Turnout 54,577 71.2 +6.0
Conservative hold Swing
* Served as an MP in the 2005–2010 Parliament

Elections in the 1880s[edit]

General Election 1880: South Leicestershire (2 seats)[11]
Party Candidate Votes % ±
Liberal Thomas Paget 3,685 35.7 +6.1
Conservative Albert Pell 3,453 33.5 −3.3
Conservative William Unwin Heygate 3,175 30.8 −2.8
Majority 232 2.2 N/A
Turnout 6,860 (est) 76.0 (est) +1.7
Registered electors 9,022
Liberal gain from Conservative Swing +2.9
Conservative hold Swing −3.2

Elections in the 1870s[edit]

General Election 1874: South Leicestershire (2 seats)[11]
Party Candidate Votes % ±
Conservative Albert Pell 3,583 36.8
Conservative William Unwin Heygate 3,269 33.6
Liberal Thomas Paget 2,883 29.6
Majority 386 4.0
Turnout 6,309 (est) 74.3 (est)
Registered electors 8,489
Conservative hold Swing
Conservative hold Swing
By-election, 13 June 1870: South Leicestershire (1 seats)[11]
Party Candidate Votes % ±
Conservative William Unwin Heygate 3,292 56.0
Liberal Thomas Paget 2,585 44.0
Majority 707 12.0
Turnout 5,877 70.7
Registered electors 8,308
Conservative hold Swing

See also[edit]

Notes and references[edit]

  1. ^ A borough constituency (for the purposes of election expenses and type of returning officer)
  2. ^ As with all constituencies, the constituency elects one Member of Parliament (MP) by the first past the post system of election at least every five years.
  1. ^ "Electorate Figures - Boundary Commission for England". 2011 Electorate Figures. Boundary Commission for England. 4 March 2011. Retrieved 13 March 2011. 
  2. ^ "The statutes of the United Kingdom of Great Britain and Ireland. 2 & 3 William IV. Cap. XLV: An Act to amend the Representation of the People in England and Wales". London: His Majesty's statute and law printers. 1832. pp. 154–206. Retrieved 2017-07-27.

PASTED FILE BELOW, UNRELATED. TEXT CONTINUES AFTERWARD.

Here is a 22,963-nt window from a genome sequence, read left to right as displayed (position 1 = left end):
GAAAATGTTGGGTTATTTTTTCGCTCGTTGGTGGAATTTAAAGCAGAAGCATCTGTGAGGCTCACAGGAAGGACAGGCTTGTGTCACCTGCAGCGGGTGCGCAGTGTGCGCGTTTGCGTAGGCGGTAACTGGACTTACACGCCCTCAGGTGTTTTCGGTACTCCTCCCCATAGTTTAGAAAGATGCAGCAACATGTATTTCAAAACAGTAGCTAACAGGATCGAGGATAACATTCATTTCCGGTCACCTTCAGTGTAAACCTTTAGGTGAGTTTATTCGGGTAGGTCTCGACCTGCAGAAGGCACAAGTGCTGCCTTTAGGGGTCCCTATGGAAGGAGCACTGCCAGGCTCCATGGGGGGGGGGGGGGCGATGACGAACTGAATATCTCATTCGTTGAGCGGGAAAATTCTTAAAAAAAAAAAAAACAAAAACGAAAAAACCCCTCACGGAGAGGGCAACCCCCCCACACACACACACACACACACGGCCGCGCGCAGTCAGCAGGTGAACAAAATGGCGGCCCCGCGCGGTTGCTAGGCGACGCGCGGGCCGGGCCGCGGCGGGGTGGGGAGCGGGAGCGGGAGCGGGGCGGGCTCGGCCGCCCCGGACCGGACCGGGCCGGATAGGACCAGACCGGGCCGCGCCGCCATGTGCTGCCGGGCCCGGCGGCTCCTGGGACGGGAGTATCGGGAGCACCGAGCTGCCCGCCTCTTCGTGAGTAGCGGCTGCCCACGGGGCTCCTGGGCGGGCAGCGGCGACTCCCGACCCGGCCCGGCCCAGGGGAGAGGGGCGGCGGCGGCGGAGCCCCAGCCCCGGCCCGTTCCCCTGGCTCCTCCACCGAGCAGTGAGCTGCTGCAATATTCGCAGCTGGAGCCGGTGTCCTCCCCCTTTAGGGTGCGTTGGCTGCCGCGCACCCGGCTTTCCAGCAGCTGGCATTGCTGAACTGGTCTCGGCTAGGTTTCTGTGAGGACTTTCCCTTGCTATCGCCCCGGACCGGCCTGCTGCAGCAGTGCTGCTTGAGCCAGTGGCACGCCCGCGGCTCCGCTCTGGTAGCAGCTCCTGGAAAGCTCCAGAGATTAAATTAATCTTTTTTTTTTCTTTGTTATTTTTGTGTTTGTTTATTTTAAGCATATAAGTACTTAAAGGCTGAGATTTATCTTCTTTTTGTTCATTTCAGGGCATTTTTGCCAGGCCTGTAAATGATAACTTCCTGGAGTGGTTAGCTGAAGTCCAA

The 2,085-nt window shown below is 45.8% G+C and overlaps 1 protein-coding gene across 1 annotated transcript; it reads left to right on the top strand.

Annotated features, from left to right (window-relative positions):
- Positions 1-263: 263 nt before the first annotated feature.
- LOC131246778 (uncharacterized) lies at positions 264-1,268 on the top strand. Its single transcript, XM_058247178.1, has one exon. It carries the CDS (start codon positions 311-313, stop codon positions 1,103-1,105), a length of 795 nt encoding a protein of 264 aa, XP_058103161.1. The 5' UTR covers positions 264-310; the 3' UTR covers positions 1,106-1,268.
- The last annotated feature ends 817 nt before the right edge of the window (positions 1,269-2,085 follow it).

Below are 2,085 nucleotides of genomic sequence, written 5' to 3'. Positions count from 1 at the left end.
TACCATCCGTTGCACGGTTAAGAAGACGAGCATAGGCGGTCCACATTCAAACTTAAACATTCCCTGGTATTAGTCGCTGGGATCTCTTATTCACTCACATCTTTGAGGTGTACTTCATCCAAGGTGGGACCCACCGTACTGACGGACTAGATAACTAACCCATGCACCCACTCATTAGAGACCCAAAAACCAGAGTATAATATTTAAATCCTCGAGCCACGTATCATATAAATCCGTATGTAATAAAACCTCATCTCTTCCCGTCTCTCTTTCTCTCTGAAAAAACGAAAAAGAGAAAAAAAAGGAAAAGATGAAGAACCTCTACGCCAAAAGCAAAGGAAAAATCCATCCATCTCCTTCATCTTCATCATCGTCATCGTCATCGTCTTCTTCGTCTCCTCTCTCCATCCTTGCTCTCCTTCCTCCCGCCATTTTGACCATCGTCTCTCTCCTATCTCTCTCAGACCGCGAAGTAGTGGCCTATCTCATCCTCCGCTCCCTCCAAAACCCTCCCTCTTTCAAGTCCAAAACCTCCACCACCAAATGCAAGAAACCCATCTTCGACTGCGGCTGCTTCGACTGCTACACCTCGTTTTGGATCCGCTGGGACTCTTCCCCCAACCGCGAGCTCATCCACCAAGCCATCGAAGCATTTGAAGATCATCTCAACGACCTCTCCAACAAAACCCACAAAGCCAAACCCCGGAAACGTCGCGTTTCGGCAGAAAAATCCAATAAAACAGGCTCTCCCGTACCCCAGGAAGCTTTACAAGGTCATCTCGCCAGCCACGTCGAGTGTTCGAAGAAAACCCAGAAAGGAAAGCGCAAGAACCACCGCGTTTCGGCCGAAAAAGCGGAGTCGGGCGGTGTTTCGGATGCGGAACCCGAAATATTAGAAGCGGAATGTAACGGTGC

3. ^ 2010 post-revision map non-metropolitan areas and unitary authorities of England
  4. ^ a b
  5. ^ a b c Leigh Rayment's Historical List of MPs – Constituencies beginning with "L" (part 2)
  6. ^
  7. ^ "General Election 2017: South Leicestershire". The Daily Express. 9 June 2017. Retrieved 14 June 2017. 
  8. ^ "Election Data 2015". Electoral Calculus. Archived from the original on 17 October 2015. Retrieved 17 October 2015. 
  9. ^ "Election Data 2010". Electoral Calculus. Archived from the original on 17 October 2015. Retrieved 17 October 2015. 
  10. ^ Election 2010: South Leicestershire, BBC News
  11. ^ a b c Craig, F. W. S., ed. (1977). British Parliamentary Election Results 1832-1885 (e-book) (1st ed.). London: Macmillan Press. pp. 417–418. ISBN 978-1-349-02349-3. 

Coordinates: 52°30′N 1°12′W / 52.50°N 1.20°W / 52.50; -1.20